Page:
The exchange of contracts is a crucial step in the house-moving process and is one of the last stages. It occurs when both parties swap and sign the contracts, a legally binding agreement between the buyer and seller and sets the stage for the completion of the transaction.

In this blog, we will explore what the exchange of contracts entails, what happens during this process, its timing and duration, and how to prepare for it.

What is the Exchange of Contracts?

The exchange of contracts occurs when both the buyer and seller sign and swap contracts, obligating the buyer to purchase the property. The buyer typically puts down a deposit, which serves as security. If the buyer withdraws from the transaction after the exchange, they will forfeit their deposit. Conversely, the exchange protects the buyer if the seller backs out.

Once the contracts have been exchanged, both parties can agree on a completion date – when the buyer will get the keys to the house.

What happens at the exchange of contracts?

Previously, the exchange of contracts used to take place in person. Nowadays, it is much more common for both parties’ solicitors to be contacted over the phone. The solicitors will read out and finalise the contract. This is your chance to vocalise anything you’re unhappy with or any concerns you may have. For example, as the buyer, you may share any repairs required in the house you are buying so these can be noted in the contract to hold the seller liable.

The solicitors set the completion date, which is when the house is yours, you get the keys, and you can move in. If both parties are happy with the date and deal, then the contracts are signed and exchanged.

Timing and duration

There is no set time of day as to when the contract exchange will occur; it all depends on the solicitors’ schedules. It can also get pushed back if there are delays and tasks that still need to be completed.

The time taken from the start of the process to get to the exchange of contracts is usually eight to twelve weeks, while the time between the exchange and the completion day is seven to twenty-eight days.

The standard process is as follows:

  1. A survey will be conducted, and the lender’s valuation will take place to identify any necessary repairs. Following this, both parties must agree on a price.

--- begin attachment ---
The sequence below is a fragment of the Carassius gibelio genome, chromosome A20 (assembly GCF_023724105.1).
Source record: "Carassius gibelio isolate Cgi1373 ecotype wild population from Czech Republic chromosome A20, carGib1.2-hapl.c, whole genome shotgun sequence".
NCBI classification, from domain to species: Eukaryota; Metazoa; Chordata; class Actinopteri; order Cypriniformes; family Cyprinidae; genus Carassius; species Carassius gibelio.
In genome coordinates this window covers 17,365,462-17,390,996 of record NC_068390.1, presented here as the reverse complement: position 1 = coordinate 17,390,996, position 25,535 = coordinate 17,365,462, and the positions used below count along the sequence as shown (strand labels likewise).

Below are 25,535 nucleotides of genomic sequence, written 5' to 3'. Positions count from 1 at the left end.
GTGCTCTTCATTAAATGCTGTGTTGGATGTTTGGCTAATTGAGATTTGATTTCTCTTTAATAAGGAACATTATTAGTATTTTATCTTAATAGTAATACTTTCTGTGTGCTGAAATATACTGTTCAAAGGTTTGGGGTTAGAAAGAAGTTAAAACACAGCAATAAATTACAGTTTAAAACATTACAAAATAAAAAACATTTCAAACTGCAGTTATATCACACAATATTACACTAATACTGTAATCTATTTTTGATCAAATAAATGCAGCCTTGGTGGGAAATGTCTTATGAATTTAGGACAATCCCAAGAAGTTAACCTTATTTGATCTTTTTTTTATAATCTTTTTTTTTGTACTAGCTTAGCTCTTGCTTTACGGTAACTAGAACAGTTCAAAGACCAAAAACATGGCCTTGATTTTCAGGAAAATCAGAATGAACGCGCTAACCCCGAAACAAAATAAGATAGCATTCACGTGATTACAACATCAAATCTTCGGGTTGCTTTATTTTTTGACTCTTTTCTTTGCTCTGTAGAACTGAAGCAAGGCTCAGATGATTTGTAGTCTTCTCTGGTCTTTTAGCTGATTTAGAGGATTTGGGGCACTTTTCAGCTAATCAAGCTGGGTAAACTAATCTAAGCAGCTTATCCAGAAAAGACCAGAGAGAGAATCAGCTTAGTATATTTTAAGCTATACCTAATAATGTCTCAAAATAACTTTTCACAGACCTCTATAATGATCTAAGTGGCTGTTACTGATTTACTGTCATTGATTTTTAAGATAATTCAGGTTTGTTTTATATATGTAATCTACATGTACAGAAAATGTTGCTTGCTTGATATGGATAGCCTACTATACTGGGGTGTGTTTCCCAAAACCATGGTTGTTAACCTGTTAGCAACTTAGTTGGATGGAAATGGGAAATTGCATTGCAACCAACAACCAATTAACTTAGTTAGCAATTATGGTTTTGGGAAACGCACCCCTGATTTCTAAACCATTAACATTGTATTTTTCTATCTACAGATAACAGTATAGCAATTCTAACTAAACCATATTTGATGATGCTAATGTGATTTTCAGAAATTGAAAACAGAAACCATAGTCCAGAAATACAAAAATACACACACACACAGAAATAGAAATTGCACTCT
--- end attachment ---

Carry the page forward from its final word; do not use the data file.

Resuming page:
2. Both parties agree on what the offer includes, such as furniture and fittings.
  3. The buyer has an offer for a mortgage confirmed.
  4. The seller gathers all of the paperwork for the house.
  5. Both parties’ solicitors set up a phone call.
  6. The seller’s solicitor drafts up a contract and sends it to the buyer’s solicitor.
  7. Both parties sign their copy of the contract.
  8. Both parties agree on a completion date.
  9. The buyer’s solicitor will then transfer the deposit, which gets sent to the seller.

What is the completion day?

In the buying and selling process, completion day is the last step. It’s when ownership is transferred from the seller to the buyer, and the money is transferred between the parties. An exciting time for both the buyer and seller!

How to prepare for the exchange of contracts

Failing to prepare for the exchange of contracts can cause delays which can be annoying for both the buyer and the seller.

As the buyer, you should:

  • Obtain written proof of mortgage offer.
  • Arrange the deposit funds.
  • Schedule a property survey.
  • Inform your solicitor about any government schemes you are part of, such as Help to Buy ISA.

As the seller, you should:

  • Prepare all relevant house paperwork for the buyer.
  • Complete any repairs identified in the property survey.
  • Fill in any required forms or documentation.

Both should agree on a new price, if discussed and a completion date before signing the contracts.

Exchange of contracts hold-ups

If both the buyer and seller have completed all of their respective tasks, delays may then occur due to scheduling issues with the solicitors. Both will have other clients to tend to, so finding a date that works for everyone may be a challenge.

To summarise

The exchange of contracts is vital to the house-moving process, where the buyer and seller agree on terms and conditions and the price of the property and proceed to sign identical contracts. The contracts are then exchanged between the respective solicitors, and the buyer pays a deposit. The contract legally binds both parties to fulfil the contractual obligations and determines the completion date.

If you’d prefer to chat with a reliable UK conveyancer about the exchange of contracts and all that it involves, talk to the team at Muve. Muve is a UK conveyancing firm focused on making the moving process less stressful with minimal paperwork, proactive case progression and access to a 24/7 online case portal. Please don’t hesitate to get in touch for more information about the snagging survey process.